On average, the tendon sheaths began 23 mm above the ankle joint (range 15–22 mm; standard deviation 6.2 mm) and extended inferior to the center of the chiasma crurale in all specimens.

The profile of the tendons changed considerably, depending on the location, owing to the proximity and contact of the two tendons and to the myotendinous junction (Fig. 1). At the proximal limit of the chiasma crurale, the PTT demonstrated a round to elliptical shape, with the long diameter in the sagittal plane and with a comet-shaped slim anterolateral extension. This extension was formed by additional tendon slips from the very distal musculotendinous junction that joined the major tendon.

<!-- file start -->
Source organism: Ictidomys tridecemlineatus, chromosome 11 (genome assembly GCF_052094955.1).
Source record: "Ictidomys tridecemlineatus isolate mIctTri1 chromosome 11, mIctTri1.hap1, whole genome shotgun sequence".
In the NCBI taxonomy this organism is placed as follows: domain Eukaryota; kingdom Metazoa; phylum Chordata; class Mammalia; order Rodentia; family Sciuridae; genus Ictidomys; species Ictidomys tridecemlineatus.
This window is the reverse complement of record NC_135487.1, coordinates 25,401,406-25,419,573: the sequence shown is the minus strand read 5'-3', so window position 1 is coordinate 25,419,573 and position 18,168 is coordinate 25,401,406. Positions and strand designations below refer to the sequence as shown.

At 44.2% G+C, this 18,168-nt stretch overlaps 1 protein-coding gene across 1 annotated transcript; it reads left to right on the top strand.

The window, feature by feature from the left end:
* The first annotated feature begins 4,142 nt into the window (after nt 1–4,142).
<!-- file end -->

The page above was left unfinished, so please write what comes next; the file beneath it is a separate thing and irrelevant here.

At the same level, the FDLT also showed an elliptical shape, with its long diameter in the sagittal plane. The mean cross-sectional areas at the proximal limit of the chiasma crurale were 23.4 mm2 (range 14.0–33.3 mm2; standard deviation 5.6 mm2) for the PTT, and 8.5 mm2 (range 5.7–13.0 mm2; standard deviation 2.3 mm2) for the FDLT (Table 2). At the level of the center of the chiasma crurale, the PTT demonstrated a round to rectangular shape, with a small ‘comet tail’ sometimes visible. At this level, the FDLT had a triangular shape, with its base sitting on the surface of the PTT. In three specimens, there was an additional small extension arising from the top of the triangle opposite the PTT, leading to a shape reminiscent of a hood. As in the PTT, this extension was built by additional tendon slips from the very distal musculotendinous junction that joined the major tendon.
Table 2